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Coding Error In Popular Pokemon Go Game Leaves Nintendo Scrambling To Reassure Users

[DIGEST: CNN, The Guardian]

Niantic Labs, the developers of augmented reality game Pokemon Go, made emergency fixes to the game after discovering the app inadvertently had been granted full access to users’ Google accounts. The permissions appeared to affect players who signed up with their Google accounts on Apple devices. According to Google, “full access” means Pokemon Go "can see and modify nearly all information in your Google Account." This includes access to email. Nintendo of America, which owns the Pokemon brand, declined comment. Pokemon Go’s release last Thursday shattered industry records and sent Nintendo’s stock soaring. To date, the game has been downloaded on Android and Apple devices more than 5 million times.


The news sparked fears that playing the game would allow its developers to not only read and send email, but edit and delete documents in Google Drive and Google Photos and access individual browser and map histories. In a statement Monday night, Niantic assured users it only sought minimal information, specifically a user’s unique player ID and email address and that it was working to reduce the user permissions required to play the smartphone game. The company admitted, however, that “the Pokemon Go account creation process on iOS erroneously requests full access."

Credit: Source.

It does not appear Niantic intentionally sought access to users’ personal data––Ingress, Niantic’s other augmented reality game, only requests minimal information from its users––but the company uses an outdated version of Google’s shared sign-on service. This approach is favored by app developers because it makes sign-up quicker and easier for players. It negates the need to create another online account using credentials already stored on their phones. Ideally, shared sign-ons should ask the user what permissions they want to grant the app. In this case, the permission-granting step was skipped because Niantic used an unsupported and out-of-date version of the sign-on process. This error then prompted Google to default to warning users that Pokemon Go had “full access” to their accounts.

It is difficult to ascertain just how much of the blame for the security scare can be apportioned between both parties, but it appears Google may have presented

the limited permissions granted as full access. “Once we became aware of this error, we began working on a client-side fix to request permission for only basic Google profile information, in line with the data that we actually access,” Niantic said. “Google has verified that no other information has been received or accessed by Pokémon Go or Niantic. Google will soon reduce Pokémon Go’s permission to only the basic profile data that Pokémon Go needs, and users do not need to take any actions themselves.”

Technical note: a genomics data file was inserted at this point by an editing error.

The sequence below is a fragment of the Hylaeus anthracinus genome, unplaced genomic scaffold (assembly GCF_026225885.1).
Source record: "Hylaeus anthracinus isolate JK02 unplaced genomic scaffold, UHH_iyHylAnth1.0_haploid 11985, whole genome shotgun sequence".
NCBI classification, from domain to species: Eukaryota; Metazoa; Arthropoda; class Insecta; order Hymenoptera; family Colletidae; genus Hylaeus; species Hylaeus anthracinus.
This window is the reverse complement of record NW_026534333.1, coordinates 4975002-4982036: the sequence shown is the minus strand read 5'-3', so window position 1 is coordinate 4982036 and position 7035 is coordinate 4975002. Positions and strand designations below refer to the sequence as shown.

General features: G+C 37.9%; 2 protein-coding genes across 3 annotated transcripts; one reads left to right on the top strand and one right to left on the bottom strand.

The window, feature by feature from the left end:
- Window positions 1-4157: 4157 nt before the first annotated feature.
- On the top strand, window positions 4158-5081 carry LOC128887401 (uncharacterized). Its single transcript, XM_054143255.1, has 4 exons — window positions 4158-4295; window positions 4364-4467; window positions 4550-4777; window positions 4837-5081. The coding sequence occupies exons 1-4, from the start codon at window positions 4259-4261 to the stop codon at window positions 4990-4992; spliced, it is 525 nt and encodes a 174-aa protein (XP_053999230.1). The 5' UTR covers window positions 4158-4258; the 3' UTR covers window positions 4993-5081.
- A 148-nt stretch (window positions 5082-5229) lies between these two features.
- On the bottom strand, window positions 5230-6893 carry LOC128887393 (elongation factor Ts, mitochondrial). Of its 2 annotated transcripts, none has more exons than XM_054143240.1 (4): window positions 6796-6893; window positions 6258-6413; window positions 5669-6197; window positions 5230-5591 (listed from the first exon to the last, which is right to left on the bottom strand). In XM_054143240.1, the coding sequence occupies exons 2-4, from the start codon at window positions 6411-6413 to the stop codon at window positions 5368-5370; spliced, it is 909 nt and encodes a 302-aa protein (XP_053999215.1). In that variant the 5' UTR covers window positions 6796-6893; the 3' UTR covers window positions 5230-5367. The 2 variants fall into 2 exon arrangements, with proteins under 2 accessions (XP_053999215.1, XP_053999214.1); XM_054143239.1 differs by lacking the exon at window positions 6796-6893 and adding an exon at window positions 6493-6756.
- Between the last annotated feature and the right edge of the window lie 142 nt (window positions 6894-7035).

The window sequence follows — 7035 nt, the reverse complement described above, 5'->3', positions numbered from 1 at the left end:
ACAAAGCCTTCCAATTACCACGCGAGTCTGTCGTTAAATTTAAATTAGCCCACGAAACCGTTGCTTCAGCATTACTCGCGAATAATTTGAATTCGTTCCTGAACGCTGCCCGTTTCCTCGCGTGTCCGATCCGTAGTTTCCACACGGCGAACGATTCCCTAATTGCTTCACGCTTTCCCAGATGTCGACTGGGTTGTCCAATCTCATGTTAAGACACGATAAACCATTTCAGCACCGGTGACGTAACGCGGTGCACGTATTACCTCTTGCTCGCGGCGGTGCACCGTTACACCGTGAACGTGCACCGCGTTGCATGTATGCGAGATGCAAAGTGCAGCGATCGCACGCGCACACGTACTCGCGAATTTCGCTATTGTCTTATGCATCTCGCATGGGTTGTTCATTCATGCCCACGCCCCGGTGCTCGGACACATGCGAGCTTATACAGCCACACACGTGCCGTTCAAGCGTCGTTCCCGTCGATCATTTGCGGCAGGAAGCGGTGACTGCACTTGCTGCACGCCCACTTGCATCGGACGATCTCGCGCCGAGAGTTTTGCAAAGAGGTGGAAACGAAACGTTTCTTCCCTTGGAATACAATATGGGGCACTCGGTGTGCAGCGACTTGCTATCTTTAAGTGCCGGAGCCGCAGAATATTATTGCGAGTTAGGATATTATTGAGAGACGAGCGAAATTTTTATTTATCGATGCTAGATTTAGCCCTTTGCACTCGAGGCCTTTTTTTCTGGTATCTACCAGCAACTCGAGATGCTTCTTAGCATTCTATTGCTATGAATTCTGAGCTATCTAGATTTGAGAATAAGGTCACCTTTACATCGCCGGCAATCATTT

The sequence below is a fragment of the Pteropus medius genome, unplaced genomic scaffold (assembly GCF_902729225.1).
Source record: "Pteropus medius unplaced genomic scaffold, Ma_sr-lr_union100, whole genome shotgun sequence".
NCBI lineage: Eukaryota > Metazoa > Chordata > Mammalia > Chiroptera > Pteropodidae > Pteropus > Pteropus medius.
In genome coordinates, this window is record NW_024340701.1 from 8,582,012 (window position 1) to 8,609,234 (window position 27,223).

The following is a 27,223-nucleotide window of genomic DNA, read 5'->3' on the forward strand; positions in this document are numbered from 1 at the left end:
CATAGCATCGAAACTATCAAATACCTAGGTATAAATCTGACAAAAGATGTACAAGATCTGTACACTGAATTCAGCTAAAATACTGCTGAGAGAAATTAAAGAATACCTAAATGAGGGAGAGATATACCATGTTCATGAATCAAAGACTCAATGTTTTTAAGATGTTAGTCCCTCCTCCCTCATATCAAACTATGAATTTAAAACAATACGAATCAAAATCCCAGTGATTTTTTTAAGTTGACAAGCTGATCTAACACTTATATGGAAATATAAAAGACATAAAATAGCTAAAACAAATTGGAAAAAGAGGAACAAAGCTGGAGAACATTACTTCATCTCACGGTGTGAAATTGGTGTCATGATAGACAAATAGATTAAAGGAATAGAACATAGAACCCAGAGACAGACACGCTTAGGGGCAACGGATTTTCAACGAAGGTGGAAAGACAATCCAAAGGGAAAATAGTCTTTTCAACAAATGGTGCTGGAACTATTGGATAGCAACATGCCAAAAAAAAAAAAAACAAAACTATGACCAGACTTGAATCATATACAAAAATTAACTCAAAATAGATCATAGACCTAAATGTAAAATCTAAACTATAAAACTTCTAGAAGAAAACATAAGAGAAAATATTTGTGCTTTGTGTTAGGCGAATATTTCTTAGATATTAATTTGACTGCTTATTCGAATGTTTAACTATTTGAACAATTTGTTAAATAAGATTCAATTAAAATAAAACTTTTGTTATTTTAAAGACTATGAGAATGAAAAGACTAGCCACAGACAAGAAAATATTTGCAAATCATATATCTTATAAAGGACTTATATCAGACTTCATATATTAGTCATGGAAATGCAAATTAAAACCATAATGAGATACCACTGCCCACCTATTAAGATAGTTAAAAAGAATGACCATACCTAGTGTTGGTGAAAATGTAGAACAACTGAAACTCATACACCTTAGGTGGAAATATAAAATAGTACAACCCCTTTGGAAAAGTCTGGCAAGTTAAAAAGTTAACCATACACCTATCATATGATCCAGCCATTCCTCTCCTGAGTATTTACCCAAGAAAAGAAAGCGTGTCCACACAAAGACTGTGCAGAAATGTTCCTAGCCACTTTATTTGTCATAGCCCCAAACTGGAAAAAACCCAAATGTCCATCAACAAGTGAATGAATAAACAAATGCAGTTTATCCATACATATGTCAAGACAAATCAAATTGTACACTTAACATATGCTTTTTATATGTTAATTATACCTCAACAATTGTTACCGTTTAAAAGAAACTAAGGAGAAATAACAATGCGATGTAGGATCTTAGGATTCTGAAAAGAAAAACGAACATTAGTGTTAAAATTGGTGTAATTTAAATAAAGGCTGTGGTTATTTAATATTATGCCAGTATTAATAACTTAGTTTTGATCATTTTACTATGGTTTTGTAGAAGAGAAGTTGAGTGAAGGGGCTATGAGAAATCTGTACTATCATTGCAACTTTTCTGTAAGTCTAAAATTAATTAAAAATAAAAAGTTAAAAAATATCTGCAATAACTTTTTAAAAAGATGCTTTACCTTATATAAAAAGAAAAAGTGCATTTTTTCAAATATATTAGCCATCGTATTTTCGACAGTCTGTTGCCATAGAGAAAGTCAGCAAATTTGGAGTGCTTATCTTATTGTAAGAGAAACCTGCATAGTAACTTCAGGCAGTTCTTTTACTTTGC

Adam Reeve, a computer security expert at cybersecurity firm RedOwl, claimed he discovered the security vulnerability. In a blog post written Monday, Reeve said, "This is probably just the result of epic carelessness. I don't know how well they will guard this awesome new power they've granted themselves... I really wish I could play, it looks like great fun, but there's no way it's worth the risk." Mark Nunnikhoven, a computer security expert with cyber security firm Trend Micro, echoed Reeve’s concerns. "A game shouldn't require this amount of access to your data,” he said.

Credit: Source.

However, fellow cyber security expert and Trail of Bits CEO Dan Guido cast doubt on Reeve’s claim after reaching out to Google tech support. Google assured him that “full account access” does not mean a third party can read or send email, let alone access files. In a statement, Google said that “In this case, we checked that the Full account access permission refers to most of the My account settings. Specific actions such as sending emails, modifying folders, etc, require explicit permissions to that service (the permission will say "Has access to Gmail").” Reeve has since backtracked on his claim, saying he wasn’t “100 percent sure” his blog post was true. Reeve, a former senior engineering manager at Tumblr, admitted he had never built an application that uses Google account permissions and had never tested the claims he makes in his blog post.